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Today's Letters: Mentally ill still face prejudice

Published March 7, 2007


Re: If this is a ploy, color it sick, Greg Hamilton column March 1

Did it ever occur to Greg Hamilton that Mr. Couey may indeed be "sick?"

Insinuating that the Public Defenders Office is staging this coloring book behavior is a cheap shot. It is also an ethical violation of attorney rules of discipline to promote such fraud upon the court. Did it ever occur to Mr. Hamilton that Mr. Couey may indeed be suffering from a severe mental illness?

Such a tragedy that a beautiful young girl is brutally murdered. Just try to imagine that the behavior in court of Mr. Couey is a symptom of a tragic illness and perhaps congenital. Where would we place our rage then? Our rage should be on a society that has ignored our seriously mentally ill and left them to fend for themselves, usually disguised as the homeless.

Try to have an open mind and revisit the picture in your article of the public defender showing coloring books. I guess if Mr. Couey was being helped with a prosthetic device for a disease, your comments would be different.

Yes, Mr. Hamilton, "if" this is a ploy, it is sick, but if it is not a ploy, it is tragic. I am not defending Mr. Couey, just commenting on society's ignorance of a disease that suffers severe prejudice and is now even ignored by our supposedly open-minded press with further ridicule.

James V. Mathieu, Port Richey

Re: Commissioners try to keep lid on spending, Gary Bartell guest column Feb. 26

Give credit where it's due on budget

As a concerned taxpayer and resident of Citrus County, I was surprised and mystified at Commissioner Gary Bartell's guest column in the Feb. 26 edition of the St. Petersburg Times. He has attempted to take credit for suggesting implementation of the zero-based budget process. This is and will be a process to save taxpayers money, improve services, and increase restraint in budgets and cost increases.

The person and group that have been advocating for a zero-based budget process for several years, and I emphasize several years, are Morris Harvey and his Fiscal Watch Committee, which is a division of the Citrus County Council.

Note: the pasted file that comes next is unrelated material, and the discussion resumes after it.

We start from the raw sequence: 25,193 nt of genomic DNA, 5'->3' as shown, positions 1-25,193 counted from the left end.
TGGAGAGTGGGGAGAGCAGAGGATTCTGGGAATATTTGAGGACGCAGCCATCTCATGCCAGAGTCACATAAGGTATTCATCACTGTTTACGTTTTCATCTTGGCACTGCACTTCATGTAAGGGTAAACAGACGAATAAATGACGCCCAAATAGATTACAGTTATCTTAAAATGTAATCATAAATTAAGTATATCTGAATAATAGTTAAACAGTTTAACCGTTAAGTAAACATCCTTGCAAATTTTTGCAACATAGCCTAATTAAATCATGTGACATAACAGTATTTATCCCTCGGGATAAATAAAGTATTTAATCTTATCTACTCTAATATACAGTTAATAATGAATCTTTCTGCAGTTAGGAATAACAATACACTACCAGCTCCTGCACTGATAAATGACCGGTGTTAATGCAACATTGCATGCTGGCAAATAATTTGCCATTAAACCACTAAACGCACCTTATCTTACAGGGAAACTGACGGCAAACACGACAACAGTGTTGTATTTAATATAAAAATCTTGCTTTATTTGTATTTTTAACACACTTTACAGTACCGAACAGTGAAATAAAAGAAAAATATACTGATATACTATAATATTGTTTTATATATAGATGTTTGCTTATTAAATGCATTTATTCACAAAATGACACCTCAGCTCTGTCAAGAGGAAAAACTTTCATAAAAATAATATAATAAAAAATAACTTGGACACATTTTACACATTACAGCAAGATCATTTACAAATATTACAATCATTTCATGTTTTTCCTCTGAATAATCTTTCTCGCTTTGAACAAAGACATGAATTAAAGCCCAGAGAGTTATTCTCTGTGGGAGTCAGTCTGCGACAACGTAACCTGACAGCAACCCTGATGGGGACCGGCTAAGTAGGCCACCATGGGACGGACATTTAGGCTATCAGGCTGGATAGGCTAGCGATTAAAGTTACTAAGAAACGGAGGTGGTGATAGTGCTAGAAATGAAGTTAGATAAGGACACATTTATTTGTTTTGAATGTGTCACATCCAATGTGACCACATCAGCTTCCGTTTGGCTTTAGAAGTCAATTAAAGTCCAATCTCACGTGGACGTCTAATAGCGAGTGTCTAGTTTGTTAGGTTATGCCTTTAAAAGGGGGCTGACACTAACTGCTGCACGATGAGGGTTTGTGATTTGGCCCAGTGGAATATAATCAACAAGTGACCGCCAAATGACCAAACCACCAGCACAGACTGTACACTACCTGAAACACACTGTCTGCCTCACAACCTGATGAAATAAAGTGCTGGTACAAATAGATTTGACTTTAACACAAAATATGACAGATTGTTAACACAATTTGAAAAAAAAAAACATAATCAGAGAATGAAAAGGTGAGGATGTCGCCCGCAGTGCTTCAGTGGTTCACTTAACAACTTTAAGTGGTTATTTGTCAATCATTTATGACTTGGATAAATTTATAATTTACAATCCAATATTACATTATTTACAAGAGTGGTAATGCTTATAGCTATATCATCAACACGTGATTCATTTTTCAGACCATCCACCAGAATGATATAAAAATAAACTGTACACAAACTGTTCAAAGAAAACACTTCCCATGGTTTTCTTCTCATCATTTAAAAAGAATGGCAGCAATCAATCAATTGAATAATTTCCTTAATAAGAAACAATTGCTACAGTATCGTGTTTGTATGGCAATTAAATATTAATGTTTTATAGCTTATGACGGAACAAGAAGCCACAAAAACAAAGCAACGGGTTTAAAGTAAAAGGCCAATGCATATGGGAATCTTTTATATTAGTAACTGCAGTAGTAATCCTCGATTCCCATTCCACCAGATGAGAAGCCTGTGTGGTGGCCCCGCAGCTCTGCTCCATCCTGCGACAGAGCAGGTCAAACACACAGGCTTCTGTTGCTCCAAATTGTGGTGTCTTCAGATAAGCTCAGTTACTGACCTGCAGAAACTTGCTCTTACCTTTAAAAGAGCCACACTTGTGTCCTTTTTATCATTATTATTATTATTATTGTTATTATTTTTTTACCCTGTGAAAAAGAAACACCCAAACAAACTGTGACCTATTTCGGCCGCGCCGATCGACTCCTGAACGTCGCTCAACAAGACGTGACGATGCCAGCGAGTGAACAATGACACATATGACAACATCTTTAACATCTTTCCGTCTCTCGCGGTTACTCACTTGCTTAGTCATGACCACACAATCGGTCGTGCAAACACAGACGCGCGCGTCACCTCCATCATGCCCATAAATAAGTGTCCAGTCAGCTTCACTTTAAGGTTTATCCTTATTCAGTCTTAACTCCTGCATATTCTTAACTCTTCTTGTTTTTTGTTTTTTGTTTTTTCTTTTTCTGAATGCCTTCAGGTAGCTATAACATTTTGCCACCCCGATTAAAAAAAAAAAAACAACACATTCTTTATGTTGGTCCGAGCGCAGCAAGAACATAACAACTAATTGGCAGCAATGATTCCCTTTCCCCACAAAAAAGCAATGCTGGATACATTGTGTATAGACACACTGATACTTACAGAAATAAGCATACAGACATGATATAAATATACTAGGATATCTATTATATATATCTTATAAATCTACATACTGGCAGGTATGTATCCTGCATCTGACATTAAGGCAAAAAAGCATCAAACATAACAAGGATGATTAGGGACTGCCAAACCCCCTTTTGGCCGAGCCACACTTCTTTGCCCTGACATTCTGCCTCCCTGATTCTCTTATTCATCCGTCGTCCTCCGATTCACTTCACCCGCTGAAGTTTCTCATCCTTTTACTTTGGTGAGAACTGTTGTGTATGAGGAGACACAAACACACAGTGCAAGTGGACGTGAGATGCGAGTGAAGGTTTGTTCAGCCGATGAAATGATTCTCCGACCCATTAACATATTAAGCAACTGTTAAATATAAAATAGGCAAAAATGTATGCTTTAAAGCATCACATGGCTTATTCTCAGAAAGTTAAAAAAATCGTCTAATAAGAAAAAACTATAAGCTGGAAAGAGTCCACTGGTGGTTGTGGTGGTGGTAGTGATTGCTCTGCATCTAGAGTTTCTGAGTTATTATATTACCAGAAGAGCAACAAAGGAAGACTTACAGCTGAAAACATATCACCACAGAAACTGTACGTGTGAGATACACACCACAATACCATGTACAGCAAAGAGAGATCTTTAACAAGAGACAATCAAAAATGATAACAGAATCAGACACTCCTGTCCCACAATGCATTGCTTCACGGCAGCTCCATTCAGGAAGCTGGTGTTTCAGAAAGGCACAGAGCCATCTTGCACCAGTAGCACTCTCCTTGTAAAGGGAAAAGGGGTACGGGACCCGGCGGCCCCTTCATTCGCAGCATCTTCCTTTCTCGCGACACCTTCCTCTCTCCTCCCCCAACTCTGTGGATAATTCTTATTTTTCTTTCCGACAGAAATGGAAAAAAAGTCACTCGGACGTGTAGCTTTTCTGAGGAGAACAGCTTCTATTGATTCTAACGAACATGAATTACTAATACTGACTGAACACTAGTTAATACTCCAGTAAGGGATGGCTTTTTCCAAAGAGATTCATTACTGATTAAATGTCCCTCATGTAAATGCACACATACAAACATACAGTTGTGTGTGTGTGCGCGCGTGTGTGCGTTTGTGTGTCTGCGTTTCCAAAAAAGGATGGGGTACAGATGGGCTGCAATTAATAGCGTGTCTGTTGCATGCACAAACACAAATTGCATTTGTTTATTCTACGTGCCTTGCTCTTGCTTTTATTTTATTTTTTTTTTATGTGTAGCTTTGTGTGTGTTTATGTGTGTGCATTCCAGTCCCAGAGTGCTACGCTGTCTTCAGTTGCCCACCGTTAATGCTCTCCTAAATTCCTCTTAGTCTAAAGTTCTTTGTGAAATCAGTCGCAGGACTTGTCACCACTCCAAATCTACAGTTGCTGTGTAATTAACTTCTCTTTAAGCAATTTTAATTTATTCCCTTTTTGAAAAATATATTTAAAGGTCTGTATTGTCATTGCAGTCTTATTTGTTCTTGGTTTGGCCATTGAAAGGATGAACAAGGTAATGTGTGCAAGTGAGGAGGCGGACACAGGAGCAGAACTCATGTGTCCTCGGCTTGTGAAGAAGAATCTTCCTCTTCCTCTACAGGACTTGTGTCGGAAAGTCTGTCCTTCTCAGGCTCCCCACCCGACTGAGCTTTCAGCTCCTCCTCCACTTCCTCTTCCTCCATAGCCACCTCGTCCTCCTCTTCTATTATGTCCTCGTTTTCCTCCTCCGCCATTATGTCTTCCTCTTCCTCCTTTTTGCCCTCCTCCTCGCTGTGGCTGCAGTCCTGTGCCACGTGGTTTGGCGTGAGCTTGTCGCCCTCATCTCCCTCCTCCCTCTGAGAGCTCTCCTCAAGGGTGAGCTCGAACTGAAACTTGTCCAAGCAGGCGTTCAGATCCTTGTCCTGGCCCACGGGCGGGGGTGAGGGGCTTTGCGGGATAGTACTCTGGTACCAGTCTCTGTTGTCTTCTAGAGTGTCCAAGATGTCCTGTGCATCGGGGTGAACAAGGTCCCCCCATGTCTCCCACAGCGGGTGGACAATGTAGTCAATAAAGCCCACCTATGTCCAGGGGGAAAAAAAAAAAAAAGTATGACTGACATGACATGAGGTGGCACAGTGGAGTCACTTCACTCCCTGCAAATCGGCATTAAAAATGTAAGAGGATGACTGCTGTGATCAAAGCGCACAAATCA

Mr. Bartell should have noted that in his column. Taxpayers in Citrus County should be aware that Morris Harvey is the recognized ombudsman for the citizens of Citrus County. He has always advocated fiscal restraint and savings in all Citrus County departments. Commissioners Joyce Valentino and Vicki Phillips have been very helpful to the Fiscal Watch Committee; they recognized the value of zero-based budgeting long ago.

Robert Geffken, Beverly Hills

Efforts fall short of cutting costs

The editorial response that Commissioner Gary Bartell presented on Feb. 26 is, contrary to what he says, indicative of an attitude that is trapped within "the box."

There is a sizable difference between efforts to review expenditures and eliminating wasteful expenditures. Thinking "outside the box" would involve decisions to not spend. The concept of prioritizing falls short of the goals citizens are demanding.

I have always felt that if I had a multimillion-dollar estate in the Bahamas I would be safe from terrorism, but I realize the difference between finding "other funding mechanisms" and doing without - something the commissioners should consider.

Maybe it would be prudent if, instead of having a "Capital Improvement Planning Workshop," they had an Overhead Reduction Planning Workshop. Rather than looking for more ways to spend money, look for ways to stop spending as much as they do now. Rather than having a commission meeting to "educate the public" they could have a meeting to educate the commissioners.